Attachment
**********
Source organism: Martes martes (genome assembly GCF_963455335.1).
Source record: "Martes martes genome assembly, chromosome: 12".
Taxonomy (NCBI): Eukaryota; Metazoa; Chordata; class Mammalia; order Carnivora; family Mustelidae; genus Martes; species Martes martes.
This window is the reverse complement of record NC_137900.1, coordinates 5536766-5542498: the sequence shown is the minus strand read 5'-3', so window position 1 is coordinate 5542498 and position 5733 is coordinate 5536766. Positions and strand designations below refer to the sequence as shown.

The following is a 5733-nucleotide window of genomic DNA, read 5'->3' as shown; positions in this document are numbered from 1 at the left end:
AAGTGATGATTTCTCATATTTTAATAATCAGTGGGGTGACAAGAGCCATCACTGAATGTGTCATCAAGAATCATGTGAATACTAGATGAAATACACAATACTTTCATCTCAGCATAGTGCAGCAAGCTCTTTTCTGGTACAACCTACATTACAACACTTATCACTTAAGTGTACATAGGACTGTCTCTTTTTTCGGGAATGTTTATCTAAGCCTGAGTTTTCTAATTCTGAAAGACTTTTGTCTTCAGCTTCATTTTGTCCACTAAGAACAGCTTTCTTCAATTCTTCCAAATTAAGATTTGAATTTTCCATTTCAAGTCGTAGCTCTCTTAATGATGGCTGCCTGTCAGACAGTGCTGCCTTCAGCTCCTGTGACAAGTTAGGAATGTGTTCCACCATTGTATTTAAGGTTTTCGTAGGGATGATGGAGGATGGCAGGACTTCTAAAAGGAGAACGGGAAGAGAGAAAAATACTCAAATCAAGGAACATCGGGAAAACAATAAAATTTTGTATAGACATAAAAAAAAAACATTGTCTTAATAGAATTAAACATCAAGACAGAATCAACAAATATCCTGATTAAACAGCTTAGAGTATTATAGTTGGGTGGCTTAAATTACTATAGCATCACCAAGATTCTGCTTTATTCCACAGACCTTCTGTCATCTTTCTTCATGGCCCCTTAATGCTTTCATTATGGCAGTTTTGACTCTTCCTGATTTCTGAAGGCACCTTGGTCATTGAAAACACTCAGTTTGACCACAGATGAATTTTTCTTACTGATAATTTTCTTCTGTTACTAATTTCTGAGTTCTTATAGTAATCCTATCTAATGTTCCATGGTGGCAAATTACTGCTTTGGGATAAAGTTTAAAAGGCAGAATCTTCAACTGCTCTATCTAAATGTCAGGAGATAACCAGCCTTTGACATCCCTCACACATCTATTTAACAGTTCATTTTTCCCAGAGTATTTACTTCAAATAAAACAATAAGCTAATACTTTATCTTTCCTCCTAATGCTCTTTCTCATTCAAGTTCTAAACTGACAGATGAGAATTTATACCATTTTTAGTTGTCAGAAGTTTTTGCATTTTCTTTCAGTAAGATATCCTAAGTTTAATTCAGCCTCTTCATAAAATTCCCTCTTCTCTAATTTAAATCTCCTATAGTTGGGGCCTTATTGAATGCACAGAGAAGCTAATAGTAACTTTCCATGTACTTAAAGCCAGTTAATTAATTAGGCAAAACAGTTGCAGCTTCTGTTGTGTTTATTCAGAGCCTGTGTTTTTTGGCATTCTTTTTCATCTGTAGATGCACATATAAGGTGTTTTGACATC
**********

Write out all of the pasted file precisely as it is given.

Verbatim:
Source organism: Martes martes (genome assembly GCF_963455335.1).
Source record: "Martes martes genome assembly, chromosome: 12".
Taxonomy (NCBI): Eukaryota; Metazoa; Chordata; class Mammalia; order Carnivora; family Mustelidae; genus Martes; species Martes martes.
This window is the reverse complement of record NC_137900.1, coordinates 5536766-5542498: the sequence shown is the minus strand read 5'-3', so window position 1 is coordinate 5542498 and position 5733 is coordinate 5536766. Positions and strand designations below refer to the sequence as shown.

The following is a 5733-nucleotide window of genomic DNA, read 5'->3' as shown; positions in this document are numbered from 1 at the left end:
AAGTGATGATTTCTCATATTTTAATAATCAGTGGGGTGACAAGAGCCATCACTGAATGTGTCATCAAGAATCATGTGAATACTAGATGAAATACACAATACTTTCATCTCAGCATAGTGCAGCAAGCTCTTTTCTGGTACAACCTACATTACAACACTTATCACTTAAGTGTACATAGGACTGTCTCTTTTTTCGGGAATGTTTATCTAAGCCTGAGTTTTCTAATTCTGAAAGACTTTTGTCTTCAGCTTCATTTTGTCCACTAAGAACAGCTTTCTTCAATTCTTCCAAATTAAGATTTGAATTTTCCATTTCAAGTCGTAGCTCTCTTAATGATGGCTGCCTGTCAGACAGTGCTGCCTTCAGCTCCTGTGACAAGTTAGGAATGTGTTCCACCATTGTATTTAAGGTTTTCGTAGGGATGATGGAGGATGGCAGGACTTCTAAAAGGAGAACGGGAAGAGAGAAAAATACTCAAATCAAGGAACATCGGGAAAACAATAAAATTTTGTATAGACATAAAAAAAAAACATTGTCTTAATAGAATTAAACATCAAGACAGAATCAACAAATATCCTGATTAAACAGCTTAGAGTATTATAGTTGGGTGGCTTAAATTACTATAGCATCACCAAGATTCTGCTTTATTCCACAGACCTTCTGTCATCTTTCTTCATGGCCCCTTAATGCTTTCATTATGGCAGTTTTGACTCTTCCTGATTTCTGAAGGCACCTTGGTCATTGAAAACACTCAGTTTGACCACAGATGAATTTTTCTTACTGATAATTTTCTTCTGTTACTAATTTCTGAGTTCTTATAGTAATCCTATCTAATGTTCCATGGTGGCAAATTACTGCTTTGGGATAAAGTTTAAAAGGCAGAATCTTCAACTGCTCTATCTAAATGTCAGGAGATAACCAGCCTTTGACATCCCTCACACATCTATTTAACAGTTCATTTTTCCCAGAGTATTTACTTCAAATAAAACAATAAGCTAATACTTTATCTTTCCTCCTAATGCTCTTTCTCATTCAAGTTCTAAACTGACAGATGAGAATTTATACCATTTTTAGTTGTCAGAAGTTTTTGCATTTTCTTTCAGTAAGATATCCTAAGTTTAATTCAGCCTCTTCATAAAATTCCCTCTTCTCTAATTTAAATCTCCTATAGTTGGGGCCTTATTGAATGCACAGAGAAGCTAATAGTAACTTTCCATGTACTTAAAGCCAGTTAATTAATTAGGCAAAACAGTTGCAGCTTCTGTTGTGTTTATTCAGAGCCTGTGTTTTTTGGCATTCTTTTTCATCTGTAGATGCACATATAAGGTGTTTTGACATC